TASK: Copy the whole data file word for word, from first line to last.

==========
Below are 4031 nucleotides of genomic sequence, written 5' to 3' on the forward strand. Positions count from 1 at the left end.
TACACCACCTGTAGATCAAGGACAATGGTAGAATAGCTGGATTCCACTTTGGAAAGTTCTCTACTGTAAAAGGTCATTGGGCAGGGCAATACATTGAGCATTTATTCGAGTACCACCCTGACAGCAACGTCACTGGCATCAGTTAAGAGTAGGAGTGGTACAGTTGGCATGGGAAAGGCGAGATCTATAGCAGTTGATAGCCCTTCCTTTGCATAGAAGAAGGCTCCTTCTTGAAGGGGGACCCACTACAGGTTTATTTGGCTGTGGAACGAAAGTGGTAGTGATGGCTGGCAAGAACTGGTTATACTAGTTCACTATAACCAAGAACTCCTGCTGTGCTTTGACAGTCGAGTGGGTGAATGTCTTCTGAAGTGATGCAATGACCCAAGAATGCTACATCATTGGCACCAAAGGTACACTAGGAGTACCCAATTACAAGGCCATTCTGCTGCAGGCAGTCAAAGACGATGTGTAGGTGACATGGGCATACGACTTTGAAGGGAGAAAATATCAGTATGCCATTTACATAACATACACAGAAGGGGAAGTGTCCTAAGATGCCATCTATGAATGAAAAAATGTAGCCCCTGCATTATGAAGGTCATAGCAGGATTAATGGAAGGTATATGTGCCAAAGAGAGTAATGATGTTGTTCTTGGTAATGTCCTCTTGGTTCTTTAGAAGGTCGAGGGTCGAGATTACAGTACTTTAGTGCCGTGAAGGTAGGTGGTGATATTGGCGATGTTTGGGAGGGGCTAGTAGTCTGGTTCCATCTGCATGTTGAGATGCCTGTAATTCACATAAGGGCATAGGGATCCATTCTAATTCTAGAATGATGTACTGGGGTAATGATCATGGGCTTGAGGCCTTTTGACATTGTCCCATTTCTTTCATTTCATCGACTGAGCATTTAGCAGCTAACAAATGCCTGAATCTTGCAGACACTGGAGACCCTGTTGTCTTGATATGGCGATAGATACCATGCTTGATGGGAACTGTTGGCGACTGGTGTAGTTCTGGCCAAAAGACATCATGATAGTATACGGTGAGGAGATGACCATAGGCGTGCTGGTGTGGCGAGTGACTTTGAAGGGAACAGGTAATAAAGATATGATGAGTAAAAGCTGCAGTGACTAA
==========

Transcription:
Below are 4031 nucleotides of genomic sequence, written 5' to 3' on the forward strand. Positions count from 1 at the left end.
TACACCACCTGTAGATCAAGGACAATGGTAGAATAGCTGGATTCCACTTTGGAAAGTTCTCTACTGTAAAAGGTCATTGGGCAGGGCAATACATTGAGCATTTATTCGAGTACCACCCTGACAGCAACGTCACTGGCATCAGTTAAGAGTAGGAGTGGTACAGTTGGCATGGGAAAGGCGAGATCTATAGCAGTTGATAGCCCTTCCTTTGCATAGAAGAAGGCTCCTTCTTGAAGGGGGACCCACTACAGGTTTATTTGGCTGTGGAACGAAAGTGGTAGTGATGGCTGGCAAGAACTGGTTATACTAGTTCACTATAACCAAGAACTCCTGCTGTGCTTTGACAGTCGAGTGGGTGAATGTCTTCTGAAGTGATGCAATGACCCAAGAATGCTACATCATTGGCACCAAAGGTACACTAGGAGTACCCAATTACAAGGCCATTCTGCTGCAGGCAGTCAAAGACGATGTGTAGGTGACATGGGCATACGACTTTGAAGGGAGAAAATATCAGTATGCCATTTACATAACATACACAGAAGGGGAAGTGTCCTAAGATGCCATCTATGAATGAAAAAATGTAGCCCCTGCATTATGAAGGTCATAGCAGGATTAATGGAAGGTATATGTGCCAAAGAGAGTAATGATGTTGTTCTTGGTAATGTCCTCTTGGTTCTTTAGAAGGTCGAGGGTCGAGATTACAGTACTTTAGTGCCGTGAAGGTAGGTGGTGATATTGGCGATGTTTGGGAGGGGCTAGTAGTCTGGTTCCATCTGCATGTTGAGATGCCTGTAATTCACATAAGGGCATAGGGATCCATTCTAATTCTAGAATGATGTACTGGGGTAATGATCATGGGCTTGAGGCCTTTTGACATTGTCCCATTTCTTTCATTTCATCGACTGAGCATTTAGCAGCTAACAAATGCCTGAATCTTGCAGACACTGGAGACCCTGTTGTCTTGATATGGCGATAGATACCATGCTTGATGGGAACTGTTGGCGACTGGTGTAGTTCTGGCCAAAAGACATCATGATAGTATACGGTGAGGAGATGACCATAGGCGTGCTGGTGTGGCGAGTGACTTTGAAGGGAACAGGTAATAAAGATATGATGAGTAAAAGCTGCAGTGACTAA